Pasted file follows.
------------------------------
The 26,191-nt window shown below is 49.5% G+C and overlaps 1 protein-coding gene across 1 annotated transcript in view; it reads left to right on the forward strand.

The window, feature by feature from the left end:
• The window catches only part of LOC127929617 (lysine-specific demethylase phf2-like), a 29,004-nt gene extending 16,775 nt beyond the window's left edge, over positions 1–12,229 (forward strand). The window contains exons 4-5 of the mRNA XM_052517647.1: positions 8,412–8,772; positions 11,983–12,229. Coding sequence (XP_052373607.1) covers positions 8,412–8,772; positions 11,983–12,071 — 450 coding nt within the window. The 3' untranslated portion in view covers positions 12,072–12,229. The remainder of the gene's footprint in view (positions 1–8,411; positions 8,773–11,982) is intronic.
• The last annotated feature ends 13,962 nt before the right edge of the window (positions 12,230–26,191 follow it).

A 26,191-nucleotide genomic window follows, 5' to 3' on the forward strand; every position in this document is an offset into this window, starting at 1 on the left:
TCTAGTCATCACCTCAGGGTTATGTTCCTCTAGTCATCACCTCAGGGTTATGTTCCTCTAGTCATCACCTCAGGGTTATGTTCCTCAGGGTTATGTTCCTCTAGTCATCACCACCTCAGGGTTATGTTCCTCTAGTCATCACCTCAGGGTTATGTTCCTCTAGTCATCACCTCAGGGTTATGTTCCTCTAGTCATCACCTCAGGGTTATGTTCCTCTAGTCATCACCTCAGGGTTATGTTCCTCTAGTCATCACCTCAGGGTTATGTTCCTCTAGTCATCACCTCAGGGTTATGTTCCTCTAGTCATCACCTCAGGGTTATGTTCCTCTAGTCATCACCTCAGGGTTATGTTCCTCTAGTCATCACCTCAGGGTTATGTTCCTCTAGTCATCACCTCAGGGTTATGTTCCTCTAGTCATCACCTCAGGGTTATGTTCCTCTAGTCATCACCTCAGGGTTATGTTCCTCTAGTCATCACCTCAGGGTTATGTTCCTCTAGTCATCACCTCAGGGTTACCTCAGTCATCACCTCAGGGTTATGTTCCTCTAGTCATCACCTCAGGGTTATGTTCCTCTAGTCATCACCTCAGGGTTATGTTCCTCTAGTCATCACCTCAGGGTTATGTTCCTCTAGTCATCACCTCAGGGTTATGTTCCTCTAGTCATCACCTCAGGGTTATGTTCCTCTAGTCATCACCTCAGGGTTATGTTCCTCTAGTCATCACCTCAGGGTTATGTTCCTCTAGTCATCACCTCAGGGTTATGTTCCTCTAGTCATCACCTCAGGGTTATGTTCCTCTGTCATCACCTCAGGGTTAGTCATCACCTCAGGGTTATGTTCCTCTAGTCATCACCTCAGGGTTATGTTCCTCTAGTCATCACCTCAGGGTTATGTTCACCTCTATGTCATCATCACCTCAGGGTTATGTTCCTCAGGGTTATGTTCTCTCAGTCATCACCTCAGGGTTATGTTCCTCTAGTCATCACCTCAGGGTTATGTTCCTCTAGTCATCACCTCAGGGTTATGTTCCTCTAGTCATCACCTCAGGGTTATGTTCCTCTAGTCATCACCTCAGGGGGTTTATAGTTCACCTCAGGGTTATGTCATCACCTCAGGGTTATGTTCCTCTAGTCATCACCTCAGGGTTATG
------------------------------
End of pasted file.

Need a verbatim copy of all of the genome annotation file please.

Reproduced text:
The 26,191-nt window shown below is 49.5% G+C and overlaps 1 protein-coding gene across 1 annotated transcript in view; it reads left to right on the forward strand.

The window, feature by feature from the left end:
• The window catches only part of LOC127929617 (lysine-specific demethylase phf2-like), a 29,004-nt gene extending 16,775 nt beyond the window's left edge, over positions 1–12,229 (forward strand). The window contains exons 4-5 of the mRNA XM_052517647.1: positions 8,412–8,772; positions 11,983–12,229. Coding sequence (XP_052373607.1) covers positions 8,412–8,772; positions 11,983–12,071 — 450 coding nt within the window. The 3' untranslated portion in view covers positions 12,072–12,229. The remainder of the gene's footprint in view (positions 1–8,411; positions 8,773–11,982) is intronic.
• The last annotated feature ends 13,962 nt before the right edge of the window (positions 12,230–26,191 follow it).

A 26,191-nucleotide genomic window follows, 5' to 3' on the forward strand; every position in this document is an offset into this window, starting at 1 on the left:
TCTAGTCATCACCTCAGGGTTATGTTCCTCTAGTCATCACCTCAGGGTTATGTTCCTCTAGTCATCACCTCAGGGTTATGTTCCTCAGGGTTATGTTCCTCTAGTCATCACCACCTCAGGGTTATGTTCCTCTAGTCATCACCTCAGGGTTATGTTCCTCTAGTCATCACCTCAGGGTTATGTTCCTCTAGTCATCACCTCAGGGTTATGTTCCTCTAGTCATCACCTCAGGGTTATGTTCCTCTAGTCATCACCTCAGGGTTATGTTCCTCTAGTCATCACCTCAGGGTTATGTTCCTCTAGTCATCACCTCAGGGTTATGTTCCTCTAGTCATCACCTCAGGGTTATGTTCCTCTAGTCATCACCTCAGGGTTATGTTCCTCTAGTCATCACCTCAGGGTTATGTTCCTCTAGTCATCACCTCAGGGTTATGTTCCTCTAGTCATCACCTCAGGGTTATGTTCCTCTAGTCATCACCTCAGGGTTATGTTCCTCTAGTCATCACCTCAGGGTTACCTCAGTCATCACCTCAGGGTTATGTTCCTCTAGTCATCACCTCAGGGTTATGTTCCTCTAGTCATCACCTCAGGGTTATGTTCCTCTAGTCATCACCTCAGGGTTATGTTCCTCTAGTCATCACCTCAGGGTTATGTTCCTCTAGTCATCACCTCAGGGTTATGTTCCTCTAGTCATCACCTCAGGGTTATGTTCCTCTAGTCATCACCTCAGGGTTATGTTCCTCTAGTCATCACCTCAGGGTTATGTTCCTCTAGTCATCACCTCAGGGTTATGTTCCTCTGTCATCACCTCAGGGTTAGTCATCACCTCAGGGTTATGTTCCTCTAGTCATCACCTCAGGGTTATGTTCCTCTAGTCATCACCTCAGGGTTATGTTCACCTCTATGTCATCATCACCTCAGGGTTATGTTCCTCAGGGTTATGTTCTCTCAGTCATCACCTCAGGGTTATGTTCCTCTAGTCATCACCTCAGGGTTATGTTCCTCTAGTCATCACCTCAGGGTTATGTTCCTCTAGTCATCACCTCAGGGTTATGTTCCTCTAGTCATCACCTCAGGGGGTTTATAGTTCACCTCAGGGTTATGTCATCACCTCAGGGTTATGTTCCTCTAGTCATCACCTCAGGGTTATG